By Dave Barton
By LP Hastings
By Sarah Bennett
By LP Hastings
By Jena Ardell
By Steve Lowery
By R. Scott Moxley
By Joel Beers
Photo by Jack GouldThe first time I saw an English-language band at Anaheim Latin music club JC Fandango, the regulars ignored the band and its fans, waiting impatiently for the Spanish-language headliners. The second time, a couple of people rocked listlessly on the dance floor. By la terced vez, the mosh pit took up nearly the entire vast club as punkeros moshed alongside skinheads in a grand Skandangolandia of Spanish and English ska bands.
It was the realization of a dream for club owner Javier Castellanos, uniter of musical tastes and races. JC Fandango celebrates its 15th anniversary this month, quite a feat in an industry in which five years qualifies you for Historical Landmark status.
The club has always served a giant Latino community, which has been treated to the best tropical, rock en español and regional Mexican music acts in the world. But JC Fandango owes its longevity to the strength of its ownership and that ownership's radical goal: to draw an audience as diverse as Orange County.
Fandango's history is the history of a family. Zacatecan native and longtime Anaheim Mexican-food restaurateur José Castellanos (from which the "JC" was derived) launched the club in 1986, when Latino music was largely ignored despite a booming Latino population. Without competition, the club flourished. But rather than merely count his nightly receipts, Castellanos, his wife and his two sons pushed hard to make the club bigger, sold off the family restaurants, and devoted themselves almost full time to JC Fandango.
The club might have died with Castellanos senior, who succumbed to cancer in 1992. But shortly before his death, Castellanos left the club's day-to-day operations in the hands of his then-23-year-old son, Javier.
"That was a fucking bitch," Javier says candidly. "Here I am, still mourning the death of my father, and I'm in charge of keeping up the club's legacy. A lot of our competitors thought we were going to eat shit and wouldn't survive."
JC Fandango had already established a reputation for quality, bringing in such megastars as Tito Puente, Celia Cruz and Oscar de Leon to play for entire weekends. But Javier wanted to expand the club's appeal beyond dress-to-impress Latinos to something more meaningful to him, something more reflective of the changing county. Castellanos' answer was the just-emerging rock en español scene, which would soon be discovered by young Latinos and non-Latinos alike.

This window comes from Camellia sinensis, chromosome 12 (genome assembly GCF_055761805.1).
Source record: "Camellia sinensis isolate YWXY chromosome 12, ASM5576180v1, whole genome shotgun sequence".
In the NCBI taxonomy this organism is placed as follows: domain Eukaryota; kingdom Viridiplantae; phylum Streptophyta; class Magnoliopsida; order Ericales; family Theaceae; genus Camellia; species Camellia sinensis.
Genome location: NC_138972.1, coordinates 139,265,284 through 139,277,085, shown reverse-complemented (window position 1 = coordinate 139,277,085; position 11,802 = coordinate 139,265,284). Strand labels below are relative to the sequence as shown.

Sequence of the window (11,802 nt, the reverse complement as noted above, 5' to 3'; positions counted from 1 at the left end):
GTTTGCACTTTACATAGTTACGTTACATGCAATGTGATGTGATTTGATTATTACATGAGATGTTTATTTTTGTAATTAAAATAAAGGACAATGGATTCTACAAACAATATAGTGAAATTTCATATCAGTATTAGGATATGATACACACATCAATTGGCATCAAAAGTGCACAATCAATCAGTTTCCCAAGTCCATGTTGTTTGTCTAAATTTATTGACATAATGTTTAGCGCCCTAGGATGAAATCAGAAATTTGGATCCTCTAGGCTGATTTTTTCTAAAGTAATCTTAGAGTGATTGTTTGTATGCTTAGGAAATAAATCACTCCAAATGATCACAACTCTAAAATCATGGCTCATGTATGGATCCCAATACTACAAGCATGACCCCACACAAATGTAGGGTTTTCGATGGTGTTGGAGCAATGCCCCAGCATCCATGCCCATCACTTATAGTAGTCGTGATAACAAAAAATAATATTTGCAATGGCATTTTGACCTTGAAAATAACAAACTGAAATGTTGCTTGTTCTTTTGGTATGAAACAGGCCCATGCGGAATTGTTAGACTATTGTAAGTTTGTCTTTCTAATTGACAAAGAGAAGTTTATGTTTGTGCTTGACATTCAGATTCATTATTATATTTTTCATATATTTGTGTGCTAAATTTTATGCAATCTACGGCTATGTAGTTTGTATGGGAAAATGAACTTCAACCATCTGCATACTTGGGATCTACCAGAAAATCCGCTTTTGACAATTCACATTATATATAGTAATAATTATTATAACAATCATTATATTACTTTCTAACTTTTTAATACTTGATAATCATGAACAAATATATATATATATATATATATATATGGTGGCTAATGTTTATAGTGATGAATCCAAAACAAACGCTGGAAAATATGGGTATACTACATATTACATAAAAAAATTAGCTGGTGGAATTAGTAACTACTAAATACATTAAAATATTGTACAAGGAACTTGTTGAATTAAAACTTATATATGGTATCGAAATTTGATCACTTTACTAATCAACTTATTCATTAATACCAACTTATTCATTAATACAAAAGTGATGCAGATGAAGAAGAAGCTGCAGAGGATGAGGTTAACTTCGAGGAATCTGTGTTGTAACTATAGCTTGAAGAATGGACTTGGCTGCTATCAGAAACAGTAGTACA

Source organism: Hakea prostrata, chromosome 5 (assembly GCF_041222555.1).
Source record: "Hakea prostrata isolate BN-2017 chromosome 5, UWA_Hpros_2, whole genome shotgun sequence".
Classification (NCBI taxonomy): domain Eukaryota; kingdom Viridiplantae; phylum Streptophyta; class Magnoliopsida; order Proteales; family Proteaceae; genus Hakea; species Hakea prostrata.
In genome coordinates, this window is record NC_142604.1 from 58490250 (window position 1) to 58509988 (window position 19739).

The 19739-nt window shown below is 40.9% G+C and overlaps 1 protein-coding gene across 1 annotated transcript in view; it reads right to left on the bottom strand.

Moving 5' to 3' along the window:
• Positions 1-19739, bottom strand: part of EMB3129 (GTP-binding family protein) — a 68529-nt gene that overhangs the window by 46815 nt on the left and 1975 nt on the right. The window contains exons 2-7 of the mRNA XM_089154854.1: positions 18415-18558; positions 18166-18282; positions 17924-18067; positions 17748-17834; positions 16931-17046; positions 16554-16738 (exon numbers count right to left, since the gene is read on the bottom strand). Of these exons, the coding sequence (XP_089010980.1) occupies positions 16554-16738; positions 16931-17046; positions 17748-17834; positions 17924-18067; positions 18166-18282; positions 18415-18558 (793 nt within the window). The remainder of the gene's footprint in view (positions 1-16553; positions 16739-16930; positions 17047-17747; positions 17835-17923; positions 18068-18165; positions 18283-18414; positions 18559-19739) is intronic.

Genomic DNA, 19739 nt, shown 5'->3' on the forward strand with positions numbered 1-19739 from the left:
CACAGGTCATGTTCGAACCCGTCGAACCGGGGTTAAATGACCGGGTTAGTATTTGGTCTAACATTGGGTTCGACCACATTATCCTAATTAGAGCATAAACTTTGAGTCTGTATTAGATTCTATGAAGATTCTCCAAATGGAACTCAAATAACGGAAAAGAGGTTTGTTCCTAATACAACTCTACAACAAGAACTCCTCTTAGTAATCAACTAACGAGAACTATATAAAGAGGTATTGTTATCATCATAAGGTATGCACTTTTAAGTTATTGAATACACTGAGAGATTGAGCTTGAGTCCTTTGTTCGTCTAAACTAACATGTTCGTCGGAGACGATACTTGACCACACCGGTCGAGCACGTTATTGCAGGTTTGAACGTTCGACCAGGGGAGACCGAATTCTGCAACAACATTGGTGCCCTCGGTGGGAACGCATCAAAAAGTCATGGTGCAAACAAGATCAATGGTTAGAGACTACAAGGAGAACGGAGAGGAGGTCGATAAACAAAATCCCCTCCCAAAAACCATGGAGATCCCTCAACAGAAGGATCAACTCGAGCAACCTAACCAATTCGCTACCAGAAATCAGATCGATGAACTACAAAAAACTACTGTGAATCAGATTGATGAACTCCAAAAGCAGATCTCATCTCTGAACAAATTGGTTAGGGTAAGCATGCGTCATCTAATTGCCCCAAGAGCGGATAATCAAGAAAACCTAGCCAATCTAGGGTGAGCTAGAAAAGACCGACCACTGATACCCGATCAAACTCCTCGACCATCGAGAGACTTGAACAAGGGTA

"From the start, rock en español was rocking," Castellanos says. "It didn't take a lot of work on my part. People were hungry for something new and different, and soon, word spread around that we were having pretty cool concerts."
Fandango has featured the best and most important artists in Latin alternative music, including Caifanes, Café Tacuba, Aterciopelados and Manu Chao. Los Amigos Invisibles and El Otro Yo credit the club for their start in the States.
"People think we have a golden touch when it comes to Latin alternative," Castellanos says without a hint of self-importance. "But we don't; we just follow the basic principles that my father set, which is to foster a good, happening environment."
Despite that, Castellanos has a still higher goal. "There's still a lot of segregation in our crowds, unfortunately," says Castellanos—himself a huge fan of 'NSync, for chrissakes. "The salseros think the rockeros are low-lifes; the rockeros accuse the salseros of being vendidos. And both groups think that regional Mexican fans are chúntaros. That's not what my father would have liked, so I want to bring these groups together."
His great unifier? Gloria Matta Tuchman's dream: the English language. Castellanos has already featured local English-language bands as opening acts for his non-English-language headliners. He plans to recruit more acts that are popular with both Latinos and non-Latinos, such as Morrissey and Weezer.
"Lalo Alcaraz [the Chicano cartoonista at our sister paper in LA] once said that the next big thing in the Latino community is the KROQ Latino, the vast majority of which live in OC," Castellanos says as if he has consulted a top-secret demographic survey. "By booking alternative artists, we really won't be deviating from our fan base. At the same time, we'll attract people who normally wouldn't go to a Latin music venue or an English concert."
The coming week's wildly diverse shows are typical of Castellanos' musical acumen. The main feature for Thursday, Sept. 20, is Mexican rock en español stalwarts Liranroll, whose heavy rockero beats capture perfectly the urban anxiety of modern-day Mexico. Opening for them will be Huntington Park-based Chencha Berrinches. A ska band in only the loosest sense, Chencha incorporates everything from mariachi to reggae to heavy metal while keeping true to a musical and performance philosophy based on the legendarily goofy Mexican children's TV show El Chavo del Ocho (The Boy From No. 8). Friday's concert highlights Fandango's tropical roots with an appearance by Colombian salsa outfit Sonora Carruseles. With a worldwide following from Japan to Sweden, Carruseles' performance is guaranteed to bring out a meat market of beautiful and wish-they-were-beautiful people of all races. The rest of us lowlifes will show up next Thursday for the club's quarterly tradition: Skandangolandia VIII. Fandango's Skandangolandia series is what it sounds like it ought to be—a huge ska en español festival. Past Skandangolandia performers have represented all the ska schools and range from big names (Tijuana No!) to high school kids. This latest installment promises to be just as odd. German oi! boys Wisecräcker, political ska/punks Los Olvidados (who are usually onstage for Planned Parenthood rallies), and other bands ranging from local English and Spanish acts to groups from Argentina.